Now that the script book for Harry Potter and the Cursed Child is out for Muggles, we can finally come out and say that this most recent foray into the wizarding world is . . . eh, Harry Potter enough.
To be fair, presenting the story as a play means sacrificing the pacing, world building, and character development that were touchstones of the J.K. Rowling novels. With barebones stage directions and only a handful of official images from the West End production (which, even with its inevitable Broadway run, will likely become as impossible to get tickets for as Hamilton), readers are left to their own devices to fill in the gaps and flesh out this world Rowling created with Jack Thorne and John Tiffany.
Still, this is the official eighth story in the Harry Potter series, and as with any Potter story, Cursed Child is packed with twists, bombshell revelations, and the lightest touch of fan pandering. Here’s what we learned.
Warning: Spoilers ahead. Your Patronus won’t save you here.
If Cursed Child doesn’t have enough time to dedicate to secondary characters the way the novels did, then at least it does a fabulous job of establishing its main duo and building upon our first impressions of them in Harry Potter and the Deathly Hallows’ epilogue. Albus Potter and Scorpius Malfoy are the heroes and best friends in this next-generation story of children struggling under the weight of their respective fathers’ reputations—Albus with Harry’s whole Boy Who Lived-ness, and Scorpius with Draco’s past as a Death Eater. Albus grapples with being the first Potter sorted into Slytherin, while Scorpius fights off rumors that he’s actually Voldemort’s son (not entirely impossible, given the play’s whole time-travel plot).
Unfortunately, the rest of Rowling’s post-Hallows world building doesn’t impact this story. Where are the other next-generation children? Where’s Teddy Lupin? Even Hugo Granger-Weasley, who showed up in the epilogue and whose older sister Rose shows up intermittently in the play, fails to make an appearance here, leading us to believe he’s in a chamber pot somewhere, clandestinely eating chocolate frogs and pumpkin pasties where his parents can’t find him.
If Albus is the one responsible for the plan to use an illegal Time Turner and save Cedric Diggory from dying during the Triwizard Tournament in Goblet of Fire, then Scorpius is charged with cleaning up the Back to the Future II-type mess when doing so actually kills Harry—and effectively, Albus—and brings Voldemort back in an alternate timeline (seriously).
More than that, however, Scorpius is the heart of this story, which might fool you into thinking of Albus, being the son of Harry Potter, as its focal point. But at the end of the day, Scorpius reminds Albus that he’s just another whiny teen “with his chip on his shoulder” and a point to prove to his famous dad—all the while Scorpius must contend with the actual hardships of his infamous father, the death of his mother, and the alienation that comes from people thinking he might be Voldemort’s son. In truth, it’s Scorpius’s loneliness—not Albus’s— that most closely echoes Harry’s.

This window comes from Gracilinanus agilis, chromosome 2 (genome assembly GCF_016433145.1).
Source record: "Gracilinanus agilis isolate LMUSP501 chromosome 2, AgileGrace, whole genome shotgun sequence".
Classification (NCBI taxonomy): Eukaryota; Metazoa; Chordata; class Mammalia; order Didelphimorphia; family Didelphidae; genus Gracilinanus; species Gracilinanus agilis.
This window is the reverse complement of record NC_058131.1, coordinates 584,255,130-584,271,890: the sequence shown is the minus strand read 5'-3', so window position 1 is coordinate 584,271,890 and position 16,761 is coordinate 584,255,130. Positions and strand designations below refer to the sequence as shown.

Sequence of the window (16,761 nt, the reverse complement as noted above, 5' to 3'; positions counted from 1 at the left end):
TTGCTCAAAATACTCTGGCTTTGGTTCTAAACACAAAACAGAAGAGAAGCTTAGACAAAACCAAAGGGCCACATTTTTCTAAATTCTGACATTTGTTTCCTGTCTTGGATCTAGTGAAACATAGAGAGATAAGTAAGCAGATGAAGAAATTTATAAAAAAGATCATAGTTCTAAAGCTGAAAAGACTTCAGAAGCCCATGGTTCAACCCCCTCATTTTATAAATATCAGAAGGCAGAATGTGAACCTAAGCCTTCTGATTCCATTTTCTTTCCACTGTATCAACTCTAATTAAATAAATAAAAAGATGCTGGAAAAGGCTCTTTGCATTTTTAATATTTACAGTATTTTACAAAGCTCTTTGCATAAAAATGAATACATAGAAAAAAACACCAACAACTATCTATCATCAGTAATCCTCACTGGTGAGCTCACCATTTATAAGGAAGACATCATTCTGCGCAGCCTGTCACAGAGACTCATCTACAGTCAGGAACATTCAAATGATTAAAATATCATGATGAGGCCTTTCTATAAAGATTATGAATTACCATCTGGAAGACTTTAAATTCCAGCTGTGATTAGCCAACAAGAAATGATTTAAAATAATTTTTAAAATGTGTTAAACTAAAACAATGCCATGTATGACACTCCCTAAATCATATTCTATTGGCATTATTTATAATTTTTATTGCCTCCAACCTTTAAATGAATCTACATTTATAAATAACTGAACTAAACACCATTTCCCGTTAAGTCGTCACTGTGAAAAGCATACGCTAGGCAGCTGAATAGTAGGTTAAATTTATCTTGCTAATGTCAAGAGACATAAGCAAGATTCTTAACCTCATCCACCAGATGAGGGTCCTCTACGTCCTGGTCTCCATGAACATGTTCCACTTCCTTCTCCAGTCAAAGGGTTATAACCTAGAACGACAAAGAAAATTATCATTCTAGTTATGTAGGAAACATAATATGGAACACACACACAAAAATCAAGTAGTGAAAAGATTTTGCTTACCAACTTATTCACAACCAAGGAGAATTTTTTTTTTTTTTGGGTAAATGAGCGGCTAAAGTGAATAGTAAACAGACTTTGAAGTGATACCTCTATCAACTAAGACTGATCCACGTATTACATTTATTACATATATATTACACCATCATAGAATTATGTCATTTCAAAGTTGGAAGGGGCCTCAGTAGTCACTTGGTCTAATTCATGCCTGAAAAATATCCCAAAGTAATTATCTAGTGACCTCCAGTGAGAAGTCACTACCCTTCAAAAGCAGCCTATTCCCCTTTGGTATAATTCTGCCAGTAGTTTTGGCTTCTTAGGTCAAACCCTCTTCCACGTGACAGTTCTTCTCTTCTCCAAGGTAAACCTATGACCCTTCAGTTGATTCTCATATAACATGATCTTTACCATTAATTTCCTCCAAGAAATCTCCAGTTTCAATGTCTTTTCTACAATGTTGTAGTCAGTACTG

One of the most important things Cursed Child accomplishes is that it upends the happy-ending notion of the series’ last line, “All was well,” which would have painted a tidy picture of the Boy Who Lived coasting on the admiration of his peers 19 years later. While the magnitude of his heroism to the wizarding world hasn’t been forgotten, neither have the losses and sacrifices that made it possible. Harry remains traumatized by his past—from his parents’ death and the abusive Dursley home to the war and death of his teenage years—well into his adulthood.
Those ghosts manifest themselves in nightmares and moments of insecurity (“I shouldn’t have survived”), but are demonstrated most keenly in how he behaves as a concerned but hapless father. As Ginny tells him, Harry’s hero complex makes it difficult to distinguish his sense of sacrifice as general nobleness or “specific love” for Albus. It’s that trauma that gets the best of Harry in a pivotal argument, answering Albus’s teenage taunts of “poor orphan” and “I just wish you weren’t my dad” with an unforgivable “I wish you weren’t my son.” Ginny—and readers—know Harry doesn’t mean what he says, but it’s a reminder that his invisible scars haven’t quite healed, and that perhaps they never will.
Of course Hermione Granger became Minister for Magic. It just makes sense. And it also makes sense that, even in a position of authority that finds her spending more time with her secretary than anybody else in her life, she continues to tease Harry about his lack of work ethic as Head of Magical Law Enforcement. She remains a steadfast friend (focusing the Ministry’s resources on recovering Albus and Scorpius after they go missing) and an equal partner (keeping Ron in check with her signature withering glares).